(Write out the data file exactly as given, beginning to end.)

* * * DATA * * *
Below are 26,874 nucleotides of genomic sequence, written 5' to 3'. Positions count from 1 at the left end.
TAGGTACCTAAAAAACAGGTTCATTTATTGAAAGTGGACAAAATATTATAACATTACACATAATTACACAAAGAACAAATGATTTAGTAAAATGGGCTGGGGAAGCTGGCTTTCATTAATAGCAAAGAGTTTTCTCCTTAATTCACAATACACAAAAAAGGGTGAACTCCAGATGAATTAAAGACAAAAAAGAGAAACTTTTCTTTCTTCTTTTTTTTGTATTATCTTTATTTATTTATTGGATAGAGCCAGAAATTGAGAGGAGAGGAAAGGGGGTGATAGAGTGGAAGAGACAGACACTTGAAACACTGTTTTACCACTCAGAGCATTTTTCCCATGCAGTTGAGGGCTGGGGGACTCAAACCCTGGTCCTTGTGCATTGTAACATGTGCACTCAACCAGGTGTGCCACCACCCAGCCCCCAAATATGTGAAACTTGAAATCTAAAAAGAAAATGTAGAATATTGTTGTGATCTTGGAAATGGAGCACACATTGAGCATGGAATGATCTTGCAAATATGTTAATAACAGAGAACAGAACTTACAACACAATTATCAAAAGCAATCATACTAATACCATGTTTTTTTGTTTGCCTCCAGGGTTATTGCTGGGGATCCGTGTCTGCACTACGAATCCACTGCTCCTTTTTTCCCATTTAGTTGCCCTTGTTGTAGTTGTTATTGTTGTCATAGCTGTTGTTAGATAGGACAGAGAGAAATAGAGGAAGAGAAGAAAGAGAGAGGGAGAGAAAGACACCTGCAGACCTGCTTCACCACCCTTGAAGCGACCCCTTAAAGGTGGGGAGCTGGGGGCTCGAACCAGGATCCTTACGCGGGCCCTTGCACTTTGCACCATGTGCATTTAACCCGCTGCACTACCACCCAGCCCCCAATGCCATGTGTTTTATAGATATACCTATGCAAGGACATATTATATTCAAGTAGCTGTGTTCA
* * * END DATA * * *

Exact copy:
Below are 26,874 nucleotides of genomic sequence, written 5' to 3'. Positions count from 1 at the left end.
TAGGTACCTAAAAAACAGGTTCATTTATTGAAAGTGGACAAAATATTATAACATTACACATAATTACACAAAGAACAAATGATTTAGTAAAATGGGCTGGGGAAGCTGGCTTTCATTAATAGCAAAGAGTTTTCTCCTTAATTCACAATACACAAAAAAGGGTGAACTCCAGATGAATTAAAGACAAAAAAGAGAAACTTTTCTTTCTTCTTTTTTTTGTATTATCTTTATTTATTTATTGGATAGAGCCAGAAATTGAGAGGAGAGGAAAGGGGGTGATAGAGTGGAAGAGACAGACACTTGAAACACTGTTTTACCACTCAGAGCATTTTTCCCATGCAGTTGAGGGCTGGGGGACTCAAACCCTGGTCCTTGTGCATTGTAACATGTGCACTCAACCAGGTGTGCCACCACCCAGCCCCCAAATATGTGAAACTTGAAATCTAAAAAGAAAATGTAGAATATTGTTGTGATCTTGGAAATGGAGCACACATTGAGCATGGAATGATCTTGCAAATATGTTAATAACAGAGAACAGAACTTACAACACAATTATCAAAAGCAATCATACTAATACCATGTTTTTTTGTTTGCCTCCAGGGTTATTGCTGGGGATCCGTGTCTGCACTACGAATCCACTGCTCCTTTTTTCCCATTTAGTTGCCCTTGTTGTAGTTGTTATTGTTGTCATAGCTGTTGTTAGATAGGACAGAGAGAAATAGAGGAAGAGAAGAAAGAGAGAGGGAGAGAAAGACACCTGCAGACCTGCTTCACCACCCTTGAAGCGACCCCTTAAAGGTGGGGAGCTGGGGGCTCGAACCAGGATCCTTACGCGGGCCCTTGCACTTTGCACCATGTGCATTTAACCCGCTGCACTACCACCCAGCCCCCAATGCCATGTGTTTTATAGATATACCTATGCAAGGACATATTATATTCAAGTAGCTGTGTTCA